You’ve got a great idea for a new medical device. After you’ve created the device and proved its usefulness in a clinical setting—a challenge in itself—the next step is getting your device to a commercial partner who can mass-produce and market it. Working through all of the regulatory hurdles, projecting the market for your product and figuring out your product’s long term potential can seem overwhelming.
When a patient needs a cardiac intervention, surgeons can choose to access the heart in one of two ways: open-heart surgery or a cardiac catheterization.
Open-heart surgery offers clear and direct access to the heart, but it also requires stopping the heart, draining the blood, and putting the patient on an external heart and lung machine. Catheterization—insertion of a thin, flexible tube through the patient’s groin and up into the still-beating heart—is less invasive. But it’s not suitable for very complicated situations, because it is hard to manipulate the heart tissue with catheter-based tools from such a far distance.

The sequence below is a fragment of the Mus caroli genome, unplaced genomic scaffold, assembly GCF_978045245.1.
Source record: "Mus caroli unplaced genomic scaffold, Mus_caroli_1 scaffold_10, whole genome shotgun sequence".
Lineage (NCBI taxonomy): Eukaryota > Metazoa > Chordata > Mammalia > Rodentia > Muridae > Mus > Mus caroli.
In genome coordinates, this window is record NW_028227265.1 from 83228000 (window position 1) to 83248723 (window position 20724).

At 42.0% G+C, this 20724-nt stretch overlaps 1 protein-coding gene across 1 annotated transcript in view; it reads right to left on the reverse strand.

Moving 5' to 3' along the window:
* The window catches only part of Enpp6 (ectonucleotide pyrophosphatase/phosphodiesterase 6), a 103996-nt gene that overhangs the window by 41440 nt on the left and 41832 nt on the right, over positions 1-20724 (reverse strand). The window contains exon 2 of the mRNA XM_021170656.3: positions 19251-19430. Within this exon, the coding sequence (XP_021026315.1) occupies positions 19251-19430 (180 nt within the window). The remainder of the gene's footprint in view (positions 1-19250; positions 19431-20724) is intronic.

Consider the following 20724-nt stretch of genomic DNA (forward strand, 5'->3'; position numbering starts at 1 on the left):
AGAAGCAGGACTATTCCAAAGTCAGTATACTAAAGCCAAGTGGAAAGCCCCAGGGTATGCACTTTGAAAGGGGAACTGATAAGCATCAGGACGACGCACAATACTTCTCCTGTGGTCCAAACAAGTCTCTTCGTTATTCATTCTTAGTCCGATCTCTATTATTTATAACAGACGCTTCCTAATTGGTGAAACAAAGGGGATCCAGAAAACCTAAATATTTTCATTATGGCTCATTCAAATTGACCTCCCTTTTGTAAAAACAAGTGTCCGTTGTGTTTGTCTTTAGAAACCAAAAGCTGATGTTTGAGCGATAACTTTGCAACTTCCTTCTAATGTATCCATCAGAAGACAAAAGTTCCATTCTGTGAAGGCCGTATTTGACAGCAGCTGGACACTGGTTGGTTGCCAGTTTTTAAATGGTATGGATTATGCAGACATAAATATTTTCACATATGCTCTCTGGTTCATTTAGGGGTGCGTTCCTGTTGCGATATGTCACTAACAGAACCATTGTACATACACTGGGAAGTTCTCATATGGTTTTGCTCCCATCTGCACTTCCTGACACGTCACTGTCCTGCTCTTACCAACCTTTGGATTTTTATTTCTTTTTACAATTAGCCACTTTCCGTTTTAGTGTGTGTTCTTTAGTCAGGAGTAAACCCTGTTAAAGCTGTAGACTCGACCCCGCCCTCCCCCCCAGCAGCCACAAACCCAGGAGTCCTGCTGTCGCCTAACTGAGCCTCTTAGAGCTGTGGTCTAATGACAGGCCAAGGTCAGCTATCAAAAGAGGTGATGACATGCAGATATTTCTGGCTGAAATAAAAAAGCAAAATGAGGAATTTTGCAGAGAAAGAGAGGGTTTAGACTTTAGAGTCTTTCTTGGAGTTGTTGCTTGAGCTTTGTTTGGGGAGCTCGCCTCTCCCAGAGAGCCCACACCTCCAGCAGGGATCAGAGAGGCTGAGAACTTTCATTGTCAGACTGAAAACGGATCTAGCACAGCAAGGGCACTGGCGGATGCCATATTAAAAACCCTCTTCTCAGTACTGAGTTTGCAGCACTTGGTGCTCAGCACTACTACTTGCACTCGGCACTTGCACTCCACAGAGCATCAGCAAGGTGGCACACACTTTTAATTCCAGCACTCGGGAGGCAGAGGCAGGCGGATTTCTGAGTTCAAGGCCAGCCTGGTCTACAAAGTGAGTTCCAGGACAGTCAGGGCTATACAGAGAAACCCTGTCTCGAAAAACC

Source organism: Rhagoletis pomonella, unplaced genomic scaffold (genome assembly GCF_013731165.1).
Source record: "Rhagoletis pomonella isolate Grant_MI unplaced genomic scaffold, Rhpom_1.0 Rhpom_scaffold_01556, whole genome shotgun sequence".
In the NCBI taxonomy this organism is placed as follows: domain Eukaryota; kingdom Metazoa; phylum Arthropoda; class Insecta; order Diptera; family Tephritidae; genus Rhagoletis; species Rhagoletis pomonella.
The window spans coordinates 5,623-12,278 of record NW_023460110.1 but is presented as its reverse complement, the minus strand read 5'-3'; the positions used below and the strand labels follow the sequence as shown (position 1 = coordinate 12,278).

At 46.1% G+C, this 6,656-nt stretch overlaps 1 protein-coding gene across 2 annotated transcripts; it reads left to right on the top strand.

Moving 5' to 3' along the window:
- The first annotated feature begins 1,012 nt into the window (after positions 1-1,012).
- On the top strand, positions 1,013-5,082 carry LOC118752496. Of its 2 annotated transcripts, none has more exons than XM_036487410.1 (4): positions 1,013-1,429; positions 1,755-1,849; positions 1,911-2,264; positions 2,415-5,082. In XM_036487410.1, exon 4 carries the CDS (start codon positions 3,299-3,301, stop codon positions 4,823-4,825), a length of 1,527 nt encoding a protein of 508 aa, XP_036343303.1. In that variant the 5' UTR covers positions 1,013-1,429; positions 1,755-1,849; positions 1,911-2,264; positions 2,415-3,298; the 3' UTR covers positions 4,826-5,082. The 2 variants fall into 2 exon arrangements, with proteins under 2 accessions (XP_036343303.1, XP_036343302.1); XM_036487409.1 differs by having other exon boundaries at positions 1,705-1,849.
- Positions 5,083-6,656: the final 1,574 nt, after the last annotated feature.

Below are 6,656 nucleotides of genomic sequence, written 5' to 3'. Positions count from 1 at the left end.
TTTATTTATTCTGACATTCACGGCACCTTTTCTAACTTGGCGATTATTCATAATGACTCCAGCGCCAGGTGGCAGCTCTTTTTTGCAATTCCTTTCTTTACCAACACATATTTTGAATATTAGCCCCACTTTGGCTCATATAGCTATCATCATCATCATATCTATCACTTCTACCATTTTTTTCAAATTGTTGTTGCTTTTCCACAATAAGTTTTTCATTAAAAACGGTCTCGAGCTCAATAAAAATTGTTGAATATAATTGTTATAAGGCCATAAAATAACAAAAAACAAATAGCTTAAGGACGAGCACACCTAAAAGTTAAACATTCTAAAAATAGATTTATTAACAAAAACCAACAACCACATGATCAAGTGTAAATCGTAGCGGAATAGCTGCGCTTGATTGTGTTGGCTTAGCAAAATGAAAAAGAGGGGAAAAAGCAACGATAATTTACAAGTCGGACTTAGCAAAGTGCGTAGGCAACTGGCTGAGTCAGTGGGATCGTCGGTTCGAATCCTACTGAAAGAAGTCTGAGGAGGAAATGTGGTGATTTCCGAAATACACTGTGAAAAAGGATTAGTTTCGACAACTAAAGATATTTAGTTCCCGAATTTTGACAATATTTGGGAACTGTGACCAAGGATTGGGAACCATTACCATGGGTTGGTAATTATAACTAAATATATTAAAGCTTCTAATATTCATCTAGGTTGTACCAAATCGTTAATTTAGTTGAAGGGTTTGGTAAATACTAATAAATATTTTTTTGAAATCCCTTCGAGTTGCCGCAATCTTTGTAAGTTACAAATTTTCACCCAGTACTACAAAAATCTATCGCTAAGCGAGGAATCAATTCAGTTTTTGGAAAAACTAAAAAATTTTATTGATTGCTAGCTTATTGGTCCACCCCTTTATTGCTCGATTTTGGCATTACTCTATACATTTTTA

Both methods have been highly optimized, but each has its own risks, benefits and drawbacks. Wouldn’t it be nice if there were a way to directly access the heart and maintain normal heart function and blood flow while repairs are performed?
A safe and effective adhesive, or glue, that can be used internally in the body has been a pressing need in medicine. Its creation has faced major hurdles—not the least of which is ensuring the glue is nontoxic and capable of repelling fluids—but a new study published today in Science Translational Medicine offers a potential breakthrough.